The story of this California winery goes back to the 1970s.  Roederer's Champagnes were imported to California by the San Francisco-based wine distribution company "A.L. Romano."  This firm imported some of the most "avant garde" wines of the day:  Roederer Champagne, of course.  But from Italy they had Anselmi's Soave, Biondi-Santi Brunello, Mastroberardino's Taurasi along with a few upstarts from California, including Mirassou and wine from some fellow named Robert Mondavi.  

One of Larry Romano's collaborators was a fellow named Henry Bugatto.  Henry had worked for the Montebello Wine Company, which bottled its wines right in San Francisco.  In those days, Henry told us, there were perhaps a half a dozen businesses in The City where you could bring a jug or demijohn and have them "fill 'er up!"  Henry had taken the job of "winemaker" and he wondered, at the time, just why he did.  

At one point the Rouzauds asked Mr. Romano if he and some of his California associates might know if there was a property which might be planted where it was suitable for sparkling wine production.  

Henry Bugatto was given the task of doing the research.  One of the newcomers to the Romano portfolio was a brand new winery which sat on a hill above Oakville.  It was called Vichon.  They made a wine called "Chevrier Blanc," a sort of Bordeaux blend of Semillon and Sauvignon Blanc.  Robert Mondavi eventually bought the Vichon winery and later the brand was used for some modest wines Mondavi was importing from the south of France.  Geez...this is complicated, ain't it?

Vichon's owner was a winemaker named George Vierra.  George is still making wine for various wine brands today, in fact.  Bugatto credits George with suggesting they consider Mendocino's Anderson Valley.  So Henry went out that way and along Highway 128 in Philo where he found a nice prospect of a property.  Roederer bought more than 500 acres there and started planting vineyards which are devoted to Chardonnay and Pinot Noir.  In fact, Roederer's vineyard plantings more than doubled the grape production in the Anderson Valley.  And they're very devoted to cultivating their own vines, feeling this allows them to achieve a higher quality wine.

In 1988 they brought their Anderson Valley Brut sparkling wine to the market.  Five years later, their more deluxe bottling, L'Ermitage (which is vintage dated) made its appearance.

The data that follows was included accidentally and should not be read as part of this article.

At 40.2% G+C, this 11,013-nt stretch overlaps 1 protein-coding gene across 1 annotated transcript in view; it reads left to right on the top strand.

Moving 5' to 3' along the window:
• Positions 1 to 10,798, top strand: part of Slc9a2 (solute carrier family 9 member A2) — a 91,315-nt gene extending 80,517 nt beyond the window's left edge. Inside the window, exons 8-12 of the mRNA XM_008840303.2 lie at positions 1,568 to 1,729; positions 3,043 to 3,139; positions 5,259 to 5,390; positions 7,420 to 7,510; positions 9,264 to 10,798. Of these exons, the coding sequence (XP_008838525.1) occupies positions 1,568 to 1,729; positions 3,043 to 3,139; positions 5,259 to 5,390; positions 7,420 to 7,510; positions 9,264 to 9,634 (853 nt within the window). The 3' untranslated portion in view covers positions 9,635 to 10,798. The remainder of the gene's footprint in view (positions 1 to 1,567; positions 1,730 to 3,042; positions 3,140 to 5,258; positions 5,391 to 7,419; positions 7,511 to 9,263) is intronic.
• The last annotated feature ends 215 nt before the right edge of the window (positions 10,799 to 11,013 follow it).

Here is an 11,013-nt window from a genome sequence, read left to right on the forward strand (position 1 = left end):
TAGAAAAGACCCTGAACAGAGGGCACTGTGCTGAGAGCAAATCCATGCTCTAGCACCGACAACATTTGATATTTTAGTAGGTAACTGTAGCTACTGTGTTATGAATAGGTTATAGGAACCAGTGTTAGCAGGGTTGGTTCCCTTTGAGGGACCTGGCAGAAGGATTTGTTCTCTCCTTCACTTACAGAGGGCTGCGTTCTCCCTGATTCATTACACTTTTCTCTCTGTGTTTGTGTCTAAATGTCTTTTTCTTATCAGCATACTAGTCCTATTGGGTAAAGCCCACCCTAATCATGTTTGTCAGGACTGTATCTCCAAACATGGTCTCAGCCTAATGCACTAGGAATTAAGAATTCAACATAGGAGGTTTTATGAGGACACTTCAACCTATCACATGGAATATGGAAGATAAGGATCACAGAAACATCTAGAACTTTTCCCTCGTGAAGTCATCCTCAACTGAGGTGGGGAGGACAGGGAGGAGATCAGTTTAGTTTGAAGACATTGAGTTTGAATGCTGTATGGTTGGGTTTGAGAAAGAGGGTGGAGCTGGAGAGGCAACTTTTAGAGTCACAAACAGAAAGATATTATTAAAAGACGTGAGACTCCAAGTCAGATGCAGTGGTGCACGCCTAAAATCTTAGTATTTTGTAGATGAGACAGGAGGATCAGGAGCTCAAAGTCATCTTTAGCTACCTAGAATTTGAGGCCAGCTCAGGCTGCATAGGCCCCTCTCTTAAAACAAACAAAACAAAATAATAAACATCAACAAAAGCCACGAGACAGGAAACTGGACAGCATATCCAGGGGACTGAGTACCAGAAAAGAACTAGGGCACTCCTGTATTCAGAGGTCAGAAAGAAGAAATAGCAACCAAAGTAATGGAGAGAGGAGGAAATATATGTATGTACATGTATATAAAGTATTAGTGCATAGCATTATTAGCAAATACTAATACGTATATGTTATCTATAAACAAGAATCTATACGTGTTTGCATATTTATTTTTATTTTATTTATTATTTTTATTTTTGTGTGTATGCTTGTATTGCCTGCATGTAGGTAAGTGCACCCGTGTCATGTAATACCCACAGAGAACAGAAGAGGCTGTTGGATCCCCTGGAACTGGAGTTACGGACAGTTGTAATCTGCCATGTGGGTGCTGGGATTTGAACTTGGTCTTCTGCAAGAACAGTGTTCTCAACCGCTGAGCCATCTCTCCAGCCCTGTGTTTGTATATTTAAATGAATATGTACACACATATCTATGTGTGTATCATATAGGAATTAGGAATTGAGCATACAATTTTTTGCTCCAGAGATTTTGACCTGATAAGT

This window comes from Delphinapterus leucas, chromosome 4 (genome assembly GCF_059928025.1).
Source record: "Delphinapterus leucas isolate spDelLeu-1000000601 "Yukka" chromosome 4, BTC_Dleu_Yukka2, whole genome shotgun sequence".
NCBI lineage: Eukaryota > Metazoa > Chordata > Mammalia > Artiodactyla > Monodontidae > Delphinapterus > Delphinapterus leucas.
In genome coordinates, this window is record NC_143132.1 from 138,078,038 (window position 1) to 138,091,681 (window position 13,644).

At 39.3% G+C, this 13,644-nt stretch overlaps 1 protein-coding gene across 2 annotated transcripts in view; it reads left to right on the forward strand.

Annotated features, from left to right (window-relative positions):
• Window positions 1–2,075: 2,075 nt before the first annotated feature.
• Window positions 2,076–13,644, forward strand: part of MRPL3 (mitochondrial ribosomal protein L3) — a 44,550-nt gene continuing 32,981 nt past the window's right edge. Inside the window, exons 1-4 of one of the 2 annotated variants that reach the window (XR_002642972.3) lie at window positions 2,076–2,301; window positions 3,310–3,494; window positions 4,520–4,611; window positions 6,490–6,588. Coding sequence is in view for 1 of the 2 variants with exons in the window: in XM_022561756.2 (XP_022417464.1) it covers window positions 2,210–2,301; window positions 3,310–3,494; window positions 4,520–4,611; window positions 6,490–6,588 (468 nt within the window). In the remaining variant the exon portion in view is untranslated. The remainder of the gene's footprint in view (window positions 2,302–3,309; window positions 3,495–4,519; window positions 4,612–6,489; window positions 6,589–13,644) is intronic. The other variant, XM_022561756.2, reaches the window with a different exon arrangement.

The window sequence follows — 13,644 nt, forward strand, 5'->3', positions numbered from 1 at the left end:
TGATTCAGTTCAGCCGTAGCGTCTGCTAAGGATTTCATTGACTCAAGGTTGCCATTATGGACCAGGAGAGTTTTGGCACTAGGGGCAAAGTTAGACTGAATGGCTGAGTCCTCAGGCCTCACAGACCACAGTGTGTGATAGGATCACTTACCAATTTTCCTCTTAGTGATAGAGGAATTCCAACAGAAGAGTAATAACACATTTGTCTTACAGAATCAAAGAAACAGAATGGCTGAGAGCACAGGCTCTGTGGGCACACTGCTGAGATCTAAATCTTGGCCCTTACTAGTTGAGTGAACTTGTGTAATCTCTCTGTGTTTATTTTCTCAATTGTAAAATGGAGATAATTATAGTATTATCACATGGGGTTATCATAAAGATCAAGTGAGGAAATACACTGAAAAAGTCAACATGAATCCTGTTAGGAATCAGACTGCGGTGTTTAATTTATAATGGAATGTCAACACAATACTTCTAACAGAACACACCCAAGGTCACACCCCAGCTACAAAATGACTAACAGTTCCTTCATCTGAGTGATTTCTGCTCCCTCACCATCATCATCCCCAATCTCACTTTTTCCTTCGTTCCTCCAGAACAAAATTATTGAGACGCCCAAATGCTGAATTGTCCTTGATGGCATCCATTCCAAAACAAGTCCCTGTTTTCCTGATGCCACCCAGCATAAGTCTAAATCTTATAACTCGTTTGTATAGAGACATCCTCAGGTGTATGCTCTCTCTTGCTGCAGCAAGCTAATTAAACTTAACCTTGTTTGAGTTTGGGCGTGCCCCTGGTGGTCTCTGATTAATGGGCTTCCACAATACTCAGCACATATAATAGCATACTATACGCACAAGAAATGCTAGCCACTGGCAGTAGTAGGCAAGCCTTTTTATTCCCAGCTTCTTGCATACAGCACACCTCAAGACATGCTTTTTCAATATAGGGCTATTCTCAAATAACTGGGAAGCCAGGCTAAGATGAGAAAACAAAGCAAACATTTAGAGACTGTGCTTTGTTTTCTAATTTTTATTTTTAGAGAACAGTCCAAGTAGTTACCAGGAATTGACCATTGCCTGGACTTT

Roederer brought a French winemaker to orchestrate their sparkling wine production.  Michel Salgues began in the mid-1980s before handing over the reins to Arnaud Weyrich, another French fellow with training at the wine school in Montpellier.


ROEDERER ESTATE "ANDERSON VALLEY BRUT" is a Chardonnay-dominated bubbly, typically with 40% Pinot Noir in the blend.  They don't look for the base wine to undergo a malolactic fermentation and some of the base wines have been kept in wood.  The wine usually spends about two years on the spent yeast.  I've found the wines have become a shade sweeter over the past few years, as I suspect they're trying to please a larger audience.   We've found the magnums and double magnums of this wine to be different.   Some say that's due to the larger format and greater surface area of the spent yeast, which gives the wine a more toasty character.  




ROEDERER ESTATE "BRUT ROSE" is a delightful pink bubbly.  It's 60% Pinot Noir and 40% Chardonnay and they add a bit of red wine to the cuvee to get the color "just right."  It, too, spends about two years on the spent yeast and it's reasonably dry.

We like the berry and cherry notes of the Rose bubbly.  Magnums are available, typically, and these we've found to be more consistent with the wine in the standard sized bottle.
 
 
 

The special bottling is called L'ERMITAGE, as it's a tip of the cap to the Champagne house's long-standing and close relationship to the Russian market.  Of course, Cristal was created for the Russian Czar and this wine is named after the famous museum of art and culture in St. Petersburg (not Florida).  The current bottling is close to 50/50 between Chardonnay and Pinot Noir.  I've found it to be more fruity and a tad sweeter than the earlier vintages.  Again, I suspect they're reacting to the market and seeing wines with a bit of residual sugar are becoming increasingly popular amongst an audience which professes to like "dry" wines.


Currently in stock:  ROEDERER ESTATE BRUT  750ml  (List $31)  SALE $22.99
ROEDERER ESTATE BRUT 375ml  $13.99
ROEDERER ESTATE BRUT Magnums  (List $52)  SALE $49.99
ROEDERER ESTATE BRUT Jeroboams (List $180) SALE $149.99

ROEDERER ESTATE BRUT ROSE 750ml  $26.99
ROEDERER ESTATE BRUT ROSE Magnums (List $68)  SALE $59.99

ROEDERER ESTATE L'ERMITAGE 750ml  $49.99
ROEDERER ESTATE L'ERMITAGE Magnums  (List $122)  SALE $105.99









GLORIA FERRER

Back in the 1970s, Californians discovered an attractively priced alternative to French Champagnes and it was Spanish bubbly in a black bottle.  The Freixenet brand despite its odd name, became an overnight success.

The Ferrer family had ties with the United States, as Jose Ferrer's father ran an import company in New Jersey before World War II.  Jose came to the U.S. with the notion of starting a winery to produce sparkling wine.  He visited Napa and other viticultural areas with hopes of discovery.  
 
 
 
 
While visiting a prospective site in Sonoma's "cattle belt" of Carneros, he and he son were meandering on what today is the home of the Gloria Ferrer "Caves & Vineyards."  And suddenly a young bull decided to have a run and check out what these interlopers were doing.